Tooth vs. Baleen Strategies
Whales, dolphins and porpoises are all predators. But the way they catch their prey depends on what they are eating. They are able to taste their food; they do have taste buds.
Cetaceans with teeth (odontocetes) eat squid, octopus, fish, prawns, crustaceans, and other marine mammals, and all have the ability to find food and to navigate by using sound rather than sight. This is called echolocation. They are able to process the information received when sounds they create in their heads, and send out via an oil-filled organ called a melon, reflect off of objects in the water and return to the animals through their jaws. Their brains translate the sounds into images that inform the odontocetes as to what is in front of them, including prey items. Once they get close enough to their food, they suck in their food and swallow it whole. Some of the animals, such as dolphins, have sharp teeth that can grab prey if it tries to swim away. Much of the ocean is dark, so having the ability to find food where there is little to no light is very important for survival. You could say that they can find their food with their eyes closed.
An adult sperm whale can eat as much as a ton of squid per day. There are 500 species of squid in the ocean with sizes that range from 0.75 inch (10mm) to more than 30 feet (9.2 meters). The species of prey that the whales, dolphins and porpoises eat depend on where they live.
Cetaceans with baleen (mysticetes) eat small prey items, such as krill, copepods and other zooplankton, or capelin, sand lance, or other small fish, by straining it out of the water. They use plates of baleen, made of keratin just like our hair and fingernails, that hang from their upper jaws to filter these small creatures. These baleen plates are lined up very close together leaving little space for anything except sea water to sneak through. The edge of the baleen that faces in toward the tongue and throat is fringed with hair or bristles that trap the prey. The whale can also use its tongue to push water through the baleen and out of the mouth. They then swallow the mouthful of food without chewing it.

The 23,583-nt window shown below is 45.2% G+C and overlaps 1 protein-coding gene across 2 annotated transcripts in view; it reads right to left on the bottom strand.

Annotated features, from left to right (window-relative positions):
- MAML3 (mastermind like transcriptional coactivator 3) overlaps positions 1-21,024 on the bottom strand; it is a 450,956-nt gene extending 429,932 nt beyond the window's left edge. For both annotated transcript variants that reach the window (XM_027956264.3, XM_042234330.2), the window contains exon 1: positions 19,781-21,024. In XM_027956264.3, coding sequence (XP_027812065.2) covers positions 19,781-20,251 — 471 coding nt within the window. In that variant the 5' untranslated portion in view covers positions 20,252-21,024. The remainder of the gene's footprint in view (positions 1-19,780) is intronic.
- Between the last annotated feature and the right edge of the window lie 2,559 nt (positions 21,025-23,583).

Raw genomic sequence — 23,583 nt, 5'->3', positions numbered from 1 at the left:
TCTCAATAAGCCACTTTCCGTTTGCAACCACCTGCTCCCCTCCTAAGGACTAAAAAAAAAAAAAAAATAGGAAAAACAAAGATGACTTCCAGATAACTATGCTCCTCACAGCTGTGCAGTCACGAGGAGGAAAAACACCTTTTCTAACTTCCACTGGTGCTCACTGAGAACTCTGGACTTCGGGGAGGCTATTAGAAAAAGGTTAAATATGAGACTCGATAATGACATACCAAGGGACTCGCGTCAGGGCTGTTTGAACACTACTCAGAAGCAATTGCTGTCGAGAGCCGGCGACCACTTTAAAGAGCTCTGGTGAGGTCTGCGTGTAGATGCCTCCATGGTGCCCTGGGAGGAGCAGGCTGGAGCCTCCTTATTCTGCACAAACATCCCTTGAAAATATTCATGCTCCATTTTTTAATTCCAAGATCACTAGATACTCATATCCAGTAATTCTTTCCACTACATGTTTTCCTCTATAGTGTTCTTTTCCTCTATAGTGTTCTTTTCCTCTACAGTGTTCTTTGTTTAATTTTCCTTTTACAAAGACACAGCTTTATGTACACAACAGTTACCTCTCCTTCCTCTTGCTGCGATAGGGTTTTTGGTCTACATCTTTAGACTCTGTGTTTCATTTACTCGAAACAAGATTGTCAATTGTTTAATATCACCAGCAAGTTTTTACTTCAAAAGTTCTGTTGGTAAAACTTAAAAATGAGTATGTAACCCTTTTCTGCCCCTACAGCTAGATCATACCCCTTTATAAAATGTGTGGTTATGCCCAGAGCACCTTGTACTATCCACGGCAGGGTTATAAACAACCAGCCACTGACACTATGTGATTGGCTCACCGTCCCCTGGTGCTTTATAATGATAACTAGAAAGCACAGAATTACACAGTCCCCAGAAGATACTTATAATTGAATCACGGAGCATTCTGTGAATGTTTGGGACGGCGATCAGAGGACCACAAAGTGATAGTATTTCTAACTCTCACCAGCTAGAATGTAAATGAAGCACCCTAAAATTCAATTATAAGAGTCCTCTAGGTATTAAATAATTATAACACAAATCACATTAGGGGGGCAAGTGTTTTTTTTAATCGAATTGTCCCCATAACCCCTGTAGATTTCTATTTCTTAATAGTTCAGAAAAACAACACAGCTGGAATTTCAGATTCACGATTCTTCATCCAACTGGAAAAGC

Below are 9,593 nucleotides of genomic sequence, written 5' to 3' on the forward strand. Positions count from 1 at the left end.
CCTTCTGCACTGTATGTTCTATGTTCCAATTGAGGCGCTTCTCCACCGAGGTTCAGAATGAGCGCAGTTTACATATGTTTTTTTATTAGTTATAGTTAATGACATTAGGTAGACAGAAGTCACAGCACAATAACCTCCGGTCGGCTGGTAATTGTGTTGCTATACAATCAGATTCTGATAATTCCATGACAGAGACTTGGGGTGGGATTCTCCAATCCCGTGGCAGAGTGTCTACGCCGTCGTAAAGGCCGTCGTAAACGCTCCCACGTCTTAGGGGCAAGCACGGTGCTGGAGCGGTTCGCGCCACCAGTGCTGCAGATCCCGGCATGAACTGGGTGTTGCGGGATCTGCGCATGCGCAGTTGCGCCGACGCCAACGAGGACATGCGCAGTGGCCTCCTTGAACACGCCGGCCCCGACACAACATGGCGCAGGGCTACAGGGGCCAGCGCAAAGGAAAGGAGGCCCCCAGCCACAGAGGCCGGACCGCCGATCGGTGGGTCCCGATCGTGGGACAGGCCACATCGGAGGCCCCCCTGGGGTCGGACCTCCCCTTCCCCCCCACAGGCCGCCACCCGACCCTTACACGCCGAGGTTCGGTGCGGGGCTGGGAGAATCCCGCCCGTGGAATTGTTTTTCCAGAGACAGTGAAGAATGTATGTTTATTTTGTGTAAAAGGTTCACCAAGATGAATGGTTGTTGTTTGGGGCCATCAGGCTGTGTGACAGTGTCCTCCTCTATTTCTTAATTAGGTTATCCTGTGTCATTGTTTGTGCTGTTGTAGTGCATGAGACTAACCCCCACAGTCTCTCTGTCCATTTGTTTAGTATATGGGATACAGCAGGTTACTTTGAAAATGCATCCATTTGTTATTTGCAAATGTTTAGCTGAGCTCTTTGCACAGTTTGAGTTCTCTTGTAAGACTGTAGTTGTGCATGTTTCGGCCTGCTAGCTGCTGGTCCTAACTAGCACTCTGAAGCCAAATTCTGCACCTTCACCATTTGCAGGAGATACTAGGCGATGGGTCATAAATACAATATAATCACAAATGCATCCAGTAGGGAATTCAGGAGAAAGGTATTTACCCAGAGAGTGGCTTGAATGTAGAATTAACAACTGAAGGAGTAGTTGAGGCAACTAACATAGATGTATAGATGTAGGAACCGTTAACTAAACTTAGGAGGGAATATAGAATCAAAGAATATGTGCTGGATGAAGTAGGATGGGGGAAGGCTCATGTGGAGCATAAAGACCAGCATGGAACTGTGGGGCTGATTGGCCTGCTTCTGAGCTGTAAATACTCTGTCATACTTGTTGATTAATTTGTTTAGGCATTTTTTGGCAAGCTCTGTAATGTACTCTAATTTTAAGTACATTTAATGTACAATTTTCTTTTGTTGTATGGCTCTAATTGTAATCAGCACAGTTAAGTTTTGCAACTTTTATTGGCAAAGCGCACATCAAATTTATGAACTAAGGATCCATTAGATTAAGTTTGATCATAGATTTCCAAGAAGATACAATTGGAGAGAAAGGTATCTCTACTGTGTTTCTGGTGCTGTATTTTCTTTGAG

Because cetaceans swallow their food rather than chew it, they have an adaptation that does the job of grinding up the food the way that our back teeth do to start the process of digestion. They have multiple stomachs which help to store the food, grind the food, process the food, and pass it along for further digestion. The whales in our museum would have had three stomachs, or some would say one stomach with three compartments.
The amount of food eaten by cetaceans varies by species, by age and by activity. Just like humans, a young growing cetacean has greater nutritional needs than a full grown adult. Immature animals generally eat twice as much as matures. A lactating or pregnant female needs more calories than an adult female who is doing neither. For example, a right whale that is nursing a calf needs to eat twice as much food as a female who is not. Smaller bodies tend to lose heat more quickly than larger bodies. So, smaller cetaceans might eat 4-5% of their body mass each day; larger animals eat slightly less, typically 2-3% per day. In other words, a 200 lb (90 kg) common dolphin could eat 8-10 lbs (3.5-4.5 kg) of squid or fish. A 100,000 lb (45454 kg) right whale would eat 2000-3000 lbs (909-1364 kg) of copepods.
Some species, such as humpbacks, orcas, and bottlenose dolphins have devised hunting schemes that are taught to juveniles and others in their pods. The best known is bubble net feeding used by some populations of humpback and Bryde’s whales. A small pod of whales will form a circle, one or two will blow bubbles into the water trapping a school of baitfish inside this bubble curtain, and then one whale will signal the others to surge through the school of fish with mouths open to trap the fish.
Dolphins that live near Kiawah and Seabrook Islands in South Carolina have learned how to work together to force fish onto the muddy banks of the inlet and then swim up on the shore to grab the fish. They then have to wiggle themselves back into the water.
Orcas that live in polar seas work in teams to create waves to wash seals off of ice floes or to split up the ice so the seals will fall off.
Sadly, there are times when some individuals will enter a habitat to find food and while they are feeding the water level will change as the tide goes out. This lower water level may change access to the outlet of that habitat and may also change the acoustic surroundings. Animals that try to echolocate in these shallow areas get confused and can’t find the way out. This has led to strandings and deaths.